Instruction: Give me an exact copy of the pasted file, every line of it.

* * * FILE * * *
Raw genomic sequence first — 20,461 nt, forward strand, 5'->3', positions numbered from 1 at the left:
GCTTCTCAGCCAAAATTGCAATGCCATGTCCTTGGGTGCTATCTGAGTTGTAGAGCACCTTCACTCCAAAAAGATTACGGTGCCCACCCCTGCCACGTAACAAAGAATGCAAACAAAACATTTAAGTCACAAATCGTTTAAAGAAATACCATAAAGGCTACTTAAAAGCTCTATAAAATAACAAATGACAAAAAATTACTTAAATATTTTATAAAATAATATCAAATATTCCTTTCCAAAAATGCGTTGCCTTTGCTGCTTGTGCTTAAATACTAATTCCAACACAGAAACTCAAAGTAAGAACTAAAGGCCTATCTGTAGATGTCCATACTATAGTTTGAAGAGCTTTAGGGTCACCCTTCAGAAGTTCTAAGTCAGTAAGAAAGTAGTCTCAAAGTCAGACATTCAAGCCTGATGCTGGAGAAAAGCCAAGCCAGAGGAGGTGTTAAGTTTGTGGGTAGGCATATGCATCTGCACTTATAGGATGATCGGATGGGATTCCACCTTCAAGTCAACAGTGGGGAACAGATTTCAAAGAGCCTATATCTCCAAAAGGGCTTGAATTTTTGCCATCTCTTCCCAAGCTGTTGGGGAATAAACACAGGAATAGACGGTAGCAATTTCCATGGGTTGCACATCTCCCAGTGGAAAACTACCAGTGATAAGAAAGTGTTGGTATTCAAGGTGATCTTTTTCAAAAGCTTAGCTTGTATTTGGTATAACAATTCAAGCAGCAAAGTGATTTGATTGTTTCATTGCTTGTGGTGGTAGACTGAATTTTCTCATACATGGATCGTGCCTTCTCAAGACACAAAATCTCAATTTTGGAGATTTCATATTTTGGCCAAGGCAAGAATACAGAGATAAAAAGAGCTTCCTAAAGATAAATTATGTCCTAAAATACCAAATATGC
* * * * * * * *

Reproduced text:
Raw genomic sequence first — 20,461 nt, forward strand, 5'->3', positions numbered from 1 at the left:
GCTTCTCAGCCAAAATTGCAATGCCATGTCCTTGGGTGCTATCTGAGTTGTAGAGCACCTTCACTCCAAAAAGATTACGGTGCCCACCCCTGCCACGTAACAAAGAATGCAAACAAAACATTTAAGTCACAAATCGTTTAAAGAAATACCATAAAGGCTACTTAAAAGCTCTATAAAATAACAAATGACAAAAAATTACTTAAATATTTTATAAAATAATATCAAATATTCCTTTCCAAAAATGCGTTGCCTTTGCTGCTTGTGCTTAAATACTAATTCCAACACAGAAACTCAAAGTAAGAACTAAAGGCCTATCTGTAGATGTCCATACTATAGTTTGAAGAGCTTTAGGGTCACCCTTCAGAAGTTCTAAGTCAGTAAGAAAGTAGTCTCAAAGTCAGACATTCAAGCCTGATGCTGGAGAAAAGCCAAGCCAGAGGAGGTGTTAAGTTTGTGGGTAGGCATATGCATCTGCACTTATAGGATGATCGGATGGGATTCCACCTTCAAGTCAACAGTGGGGAACAGATTTCAAAGAGCCTATATCTCCAAAAGGGCTTGAATTTTTGCCATCTCTTCCCAAGCTGTTGGGGAATAAACACAGGAATAGACGGTAGCAATTTCCATGGGTTGCACATCTCCCAGTGGAAAACTACCAGTGATAAGAAAGTGTTGGTATTCAAGGTGATCTTTTTCAAAAGCTTAGCTTGTATTTGGTATAACAATTCAAGCAGCAAAGTGATTTGATTGTTTCATTGCTTGTGGTGGTAGACTGAATTTTCTCATACATGGATCGTGCCTTCTCAAGACACAAAATCTCAATTTTGGAGATTTCATATTTTGGCCAAGGCAAGAATACAGAGATAAAAAGAGCTTCCTAAAGATAAATTATGTCCTAAAATACCAAATATGC